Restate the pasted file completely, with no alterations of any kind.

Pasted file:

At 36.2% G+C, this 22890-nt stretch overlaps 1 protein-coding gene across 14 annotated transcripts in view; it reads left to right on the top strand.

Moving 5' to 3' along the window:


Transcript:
At 36.2% G+C, this 22890-nt stretch overlaps 1 protein-coding gene across 14 annotated transcripts in view; it reads left to right on the top strand.

Moving 5' to 3' along the window: